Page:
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Stimulus funds allotted for emergency help
$32,675 will assist needy

Tuesday, May 12, 2009

By AMANDA BUCK - Bulletin Staff Writer

Henry County and Martinsville will receive nearly $33,000 in federal stimulus funds to supplement emergency food and shelter programs in the area, the Salvation Army announced Monday.

The funds, made available through the American Recovery and Reinvestment Act of 2009, were intended by Congress to help expand emergency food and shelter programs in high-need areas around the country, according to a news release. The funds will be managed by the Salvation Army.

A total of $24,233 was allocated for Henry County, and $8,442 was allocated for Martinsville. That is on top of emergency food and shelter funding for the area that was distributed in January, said Orville Chambless, captain of the local Salvation Army unit.

In January, about $48,000 was distributed for Henry County and about $16,000 was distributed for Martinsville, Chambless said. Various factors are considered when the money is allocated, he said, adding that an area's unemployment rate is one of the most important.

Martinsville's unemployment rate stood at 20.8 percent in March, while Henry County's was 14.8 percent.

"Because Martinsville and Henry County's rates are so high on the scale, we received an increase this year," Chambless said.

The National Emergency Food and Shelter Programs (EFSP) Board, which is chaired by the Federal Emergency Management Agency, directed local EFSP boards to determine the areas of greatest need and disburse the stimulus funds, Chambless said.

He said the local board, which is made up of representatives of agencies such as the United Way, American Red Cross, Salvation Army and religious groups, identified the greatest needs locally as emergency assistance with utility and rent/mortgage payments and emergency shelter.

To qualify for emergency assistance, a person must have received a utility shut-off notice or an eviction notice, Chambless said. The number of people in crisis has climbed during the past few years, he said.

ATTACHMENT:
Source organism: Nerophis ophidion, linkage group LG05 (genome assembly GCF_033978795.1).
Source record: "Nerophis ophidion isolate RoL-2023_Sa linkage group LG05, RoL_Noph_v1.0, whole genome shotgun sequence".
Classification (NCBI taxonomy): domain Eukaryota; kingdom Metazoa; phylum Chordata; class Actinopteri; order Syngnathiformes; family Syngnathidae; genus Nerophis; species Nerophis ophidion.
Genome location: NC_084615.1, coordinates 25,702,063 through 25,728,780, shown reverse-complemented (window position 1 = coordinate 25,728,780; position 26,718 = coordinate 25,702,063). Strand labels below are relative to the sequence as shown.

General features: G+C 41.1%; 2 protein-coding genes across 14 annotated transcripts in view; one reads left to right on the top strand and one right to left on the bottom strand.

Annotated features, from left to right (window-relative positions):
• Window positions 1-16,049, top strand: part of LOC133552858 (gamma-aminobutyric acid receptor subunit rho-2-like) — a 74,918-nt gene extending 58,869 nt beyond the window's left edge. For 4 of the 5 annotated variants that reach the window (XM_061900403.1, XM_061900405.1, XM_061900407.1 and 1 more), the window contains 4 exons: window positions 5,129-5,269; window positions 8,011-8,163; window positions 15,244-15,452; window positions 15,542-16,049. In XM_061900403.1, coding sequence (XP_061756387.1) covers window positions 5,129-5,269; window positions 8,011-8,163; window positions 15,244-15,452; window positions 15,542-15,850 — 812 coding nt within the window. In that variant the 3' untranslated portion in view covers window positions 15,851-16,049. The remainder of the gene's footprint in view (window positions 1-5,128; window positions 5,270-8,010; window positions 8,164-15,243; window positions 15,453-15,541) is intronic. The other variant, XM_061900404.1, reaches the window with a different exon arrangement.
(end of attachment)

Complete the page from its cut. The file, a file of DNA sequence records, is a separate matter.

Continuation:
The Salvation Army alone is seeing 15 to 20 families each day in need of emergency aid, he said. That compares with between eight and 10 families at this time last year, he said.

Those families do not repeat during the month, Chambless said, because the agency can use federal funds to assist a single family in crisis only once per year.

The need for emergency shelter, due either to homelessness, fire or other causes, also has increased locally. Chambless said that during the past three years, the number of people seeking emergency shelter aid from the Salvation Army increased from seven or eight people three years ago to more than 30 last year.

The amount of money people need to get through a crisis also has increased, Chambless said. Where utility bills averaged $150 to $175 a month in recent years, they now average $300 to $400 a month, largely due to rate increases, he said.

The Salvation Army is not the only agency that helps people in crisis. Grace Network, the Henry-Martinsville Social Services department and others also provide assistance. Officials with those organizations also have reported increased demand in recent months.

Any nonprofit group may make an appointment for its clients for information about assistance through EFSP funding, Chambless said. Those appointments should be made with case manager Judy Nolen at the Salvation Army.

Other individuals seeking assistance must be referred by social services to set up an appointment, he said.

"We do that so if there are any other (assistance) programs available, social services can hook people into those programs before they send them on to us for emergency assistance," he said.

Any 501(c)3 organization that would like to be considered for future funding should address a letter to the local EFSP board at P.O. Box 551, Martinsville, Va., the release said. For more information, call the Salvation Army at 638-7259.

 

 
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